Since Kiyan Anthony, the son of Carmelo Anthony, received his offer from the Orange in November, his recruitment has been covered heavily. The 2025 prospect from Long Island Lutheran is the 62nd-ranked player in his class. Of course, you’d think that getting a player of that caliber would have no downsides. However, considering the magnitude of Anthonys’ name, joining a program in which his father won the first national title may not be so simple.
You must remember that Kiyan is still a kid and that the sons of legends don’t always turn out in these high-pressure situations. The most recent to come to mind is Shareef O’Neal, son of Shaquille, who transferred to his dads alma mater LSU after two seasons at UCLA. In two seasons with the Tigers, Shareef averaged under two points a game.
Another case of the 2nd generation not panning out is the House family. After Eddie House played at Arizona State from 1997-2000 and broke the school scoring record, his son Jaelen was recruited by the Sun Devils. In the shadow of his father, Jaelen struggled mightily, averaging less than five points a game. Jaelen then transferred away from ASU and turned into a star at New Mexico State. There, out of the pressure, House was named All-Mountian West in back-to-back years and led his Lobos to the NCAA Tournament.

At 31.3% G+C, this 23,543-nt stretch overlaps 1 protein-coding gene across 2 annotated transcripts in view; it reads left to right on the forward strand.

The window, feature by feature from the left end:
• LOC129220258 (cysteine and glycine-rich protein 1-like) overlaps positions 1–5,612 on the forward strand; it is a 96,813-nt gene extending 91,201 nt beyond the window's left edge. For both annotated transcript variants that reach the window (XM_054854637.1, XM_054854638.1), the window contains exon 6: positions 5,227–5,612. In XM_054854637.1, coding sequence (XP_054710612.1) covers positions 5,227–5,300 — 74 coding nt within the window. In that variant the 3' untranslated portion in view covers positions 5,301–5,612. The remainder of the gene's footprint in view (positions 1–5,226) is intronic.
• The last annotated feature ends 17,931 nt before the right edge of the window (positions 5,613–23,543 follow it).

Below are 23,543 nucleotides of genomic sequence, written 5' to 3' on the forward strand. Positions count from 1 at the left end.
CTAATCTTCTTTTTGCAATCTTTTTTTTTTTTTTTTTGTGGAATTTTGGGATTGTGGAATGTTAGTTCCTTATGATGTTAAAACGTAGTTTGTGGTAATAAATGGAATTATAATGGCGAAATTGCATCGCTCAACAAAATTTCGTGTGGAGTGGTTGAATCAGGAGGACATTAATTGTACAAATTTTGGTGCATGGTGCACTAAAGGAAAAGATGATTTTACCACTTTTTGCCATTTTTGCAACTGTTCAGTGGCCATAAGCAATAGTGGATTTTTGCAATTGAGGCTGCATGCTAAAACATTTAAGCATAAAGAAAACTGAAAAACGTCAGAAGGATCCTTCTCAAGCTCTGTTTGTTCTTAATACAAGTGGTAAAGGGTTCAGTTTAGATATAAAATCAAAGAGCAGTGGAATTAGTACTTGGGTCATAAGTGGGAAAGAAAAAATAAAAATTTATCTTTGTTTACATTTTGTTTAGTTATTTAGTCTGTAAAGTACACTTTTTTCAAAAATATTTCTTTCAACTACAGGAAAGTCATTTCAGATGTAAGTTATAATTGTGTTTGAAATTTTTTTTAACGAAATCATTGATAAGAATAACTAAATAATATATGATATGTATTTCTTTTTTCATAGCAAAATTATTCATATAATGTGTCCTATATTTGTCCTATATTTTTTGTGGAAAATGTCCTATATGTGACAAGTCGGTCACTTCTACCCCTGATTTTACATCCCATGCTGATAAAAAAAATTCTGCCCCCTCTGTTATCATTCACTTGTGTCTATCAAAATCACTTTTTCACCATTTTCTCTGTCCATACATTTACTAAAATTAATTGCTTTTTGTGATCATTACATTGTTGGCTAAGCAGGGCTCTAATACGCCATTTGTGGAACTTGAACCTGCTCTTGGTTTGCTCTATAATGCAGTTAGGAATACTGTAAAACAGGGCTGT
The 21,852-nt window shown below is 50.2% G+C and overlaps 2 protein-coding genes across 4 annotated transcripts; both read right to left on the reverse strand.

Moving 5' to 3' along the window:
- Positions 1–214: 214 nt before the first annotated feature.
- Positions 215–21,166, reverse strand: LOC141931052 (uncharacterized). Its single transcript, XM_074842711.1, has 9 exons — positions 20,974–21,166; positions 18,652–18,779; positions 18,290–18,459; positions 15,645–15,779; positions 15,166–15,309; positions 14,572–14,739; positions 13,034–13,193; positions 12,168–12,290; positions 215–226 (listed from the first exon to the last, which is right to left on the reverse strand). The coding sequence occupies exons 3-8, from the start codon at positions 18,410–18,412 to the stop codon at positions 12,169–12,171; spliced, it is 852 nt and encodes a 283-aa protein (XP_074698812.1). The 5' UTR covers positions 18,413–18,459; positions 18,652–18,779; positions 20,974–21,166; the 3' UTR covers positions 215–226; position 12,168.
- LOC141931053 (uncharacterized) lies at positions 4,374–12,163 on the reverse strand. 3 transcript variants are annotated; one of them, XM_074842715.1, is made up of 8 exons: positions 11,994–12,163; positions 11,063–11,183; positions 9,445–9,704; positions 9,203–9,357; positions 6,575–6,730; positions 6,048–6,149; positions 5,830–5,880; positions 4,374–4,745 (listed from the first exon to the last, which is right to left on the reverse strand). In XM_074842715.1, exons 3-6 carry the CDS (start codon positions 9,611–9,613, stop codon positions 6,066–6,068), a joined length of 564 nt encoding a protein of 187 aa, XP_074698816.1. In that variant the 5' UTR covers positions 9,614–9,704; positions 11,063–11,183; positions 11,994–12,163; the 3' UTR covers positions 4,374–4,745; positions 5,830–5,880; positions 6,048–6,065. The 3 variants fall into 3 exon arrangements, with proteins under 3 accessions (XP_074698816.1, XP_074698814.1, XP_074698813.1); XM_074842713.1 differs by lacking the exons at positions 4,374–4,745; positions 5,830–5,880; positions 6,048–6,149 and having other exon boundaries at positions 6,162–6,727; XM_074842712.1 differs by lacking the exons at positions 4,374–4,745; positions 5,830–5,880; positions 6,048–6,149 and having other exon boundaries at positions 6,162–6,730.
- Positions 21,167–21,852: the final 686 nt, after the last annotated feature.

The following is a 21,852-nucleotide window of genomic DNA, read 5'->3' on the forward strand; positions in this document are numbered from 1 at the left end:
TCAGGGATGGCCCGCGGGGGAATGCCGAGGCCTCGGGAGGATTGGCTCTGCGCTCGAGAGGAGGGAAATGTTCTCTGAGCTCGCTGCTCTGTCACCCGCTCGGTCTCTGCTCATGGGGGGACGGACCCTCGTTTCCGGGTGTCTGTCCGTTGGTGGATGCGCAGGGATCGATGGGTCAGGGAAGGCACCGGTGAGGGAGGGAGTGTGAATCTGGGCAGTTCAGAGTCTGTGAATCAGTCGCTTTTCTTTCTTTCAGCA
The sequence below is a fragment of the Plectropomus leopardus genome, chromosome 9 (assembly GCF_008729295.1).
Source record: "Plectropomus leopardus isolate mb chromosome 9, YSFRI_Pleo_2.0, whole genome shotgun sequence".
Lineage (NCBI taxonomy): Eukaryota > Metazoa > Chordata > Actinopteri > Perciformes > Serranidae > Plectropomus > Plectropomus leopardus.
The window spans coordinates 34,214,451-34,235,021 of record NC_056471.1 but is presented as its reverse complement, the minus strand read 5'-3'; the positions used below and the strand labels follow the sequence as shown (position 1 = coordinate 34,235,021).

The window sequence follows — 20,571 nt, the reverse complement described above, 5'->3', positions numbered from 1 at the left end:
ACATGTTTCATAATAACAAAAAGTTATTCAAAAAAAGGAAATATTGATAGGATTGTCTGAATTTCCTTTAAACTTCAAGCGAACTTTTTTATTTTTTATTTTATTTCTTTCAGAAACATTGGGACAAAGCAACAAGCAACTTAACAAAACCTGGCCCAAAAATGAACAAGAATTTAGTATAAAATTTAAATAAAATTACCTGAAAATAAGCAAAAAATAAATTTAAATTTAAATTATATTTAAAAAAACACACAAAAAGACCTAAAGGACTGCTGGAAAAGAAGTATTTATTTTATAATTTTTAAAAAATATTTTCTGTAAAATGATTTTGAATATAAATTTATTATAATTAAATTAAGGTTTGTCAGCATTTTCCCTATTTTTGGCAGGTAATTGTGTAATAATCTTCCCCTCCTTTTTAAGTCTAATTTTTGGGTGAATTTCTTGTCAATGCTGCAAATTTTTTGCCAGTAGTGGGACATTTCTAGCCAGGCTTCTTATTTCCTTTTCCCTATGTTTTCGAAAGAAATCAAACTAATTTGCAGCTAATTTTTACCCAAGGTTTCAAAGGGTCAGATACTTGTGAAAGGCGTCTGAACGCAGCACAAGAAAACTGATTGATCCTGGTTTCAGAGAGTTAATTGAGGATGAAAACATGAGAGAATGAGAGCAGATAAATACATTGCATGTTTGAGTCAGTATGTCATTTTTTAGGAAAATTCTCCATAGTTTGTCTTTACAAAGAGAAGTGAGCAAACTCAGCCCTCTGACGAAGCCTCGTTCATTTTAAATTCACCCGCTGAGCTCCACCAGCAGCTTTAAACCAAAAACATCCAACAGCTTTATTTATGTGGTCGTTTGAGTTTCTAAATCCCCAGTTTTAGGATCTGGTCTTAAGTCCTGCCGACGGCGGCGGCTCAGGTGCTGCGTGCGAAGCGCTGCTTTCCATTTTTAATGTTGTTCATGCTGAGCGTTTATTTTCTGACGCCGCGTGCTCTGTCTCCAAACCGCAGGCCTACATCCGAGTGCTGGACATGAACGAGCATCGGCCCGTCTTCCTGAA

While there may not be the best history of sons of legends panning out at their father’s former schools, Kiyan Anthony could be the one to break the trend. While Syracuse was his first power six offer, since May 1st, Kiyans recruitment has turned up a notch, proving he wasn’t just offered by SU because of his father’s legacy.
Adrien Autry has already started off strong recruiting-wise, bringing in the 10th-best transfer class in the country this offseason, and currently holding the 10th-best 2024 class in the country. As a high-profile four-star, Kiyan would be a big get for Autry. But whether he be able to make a name for himself is the more important question.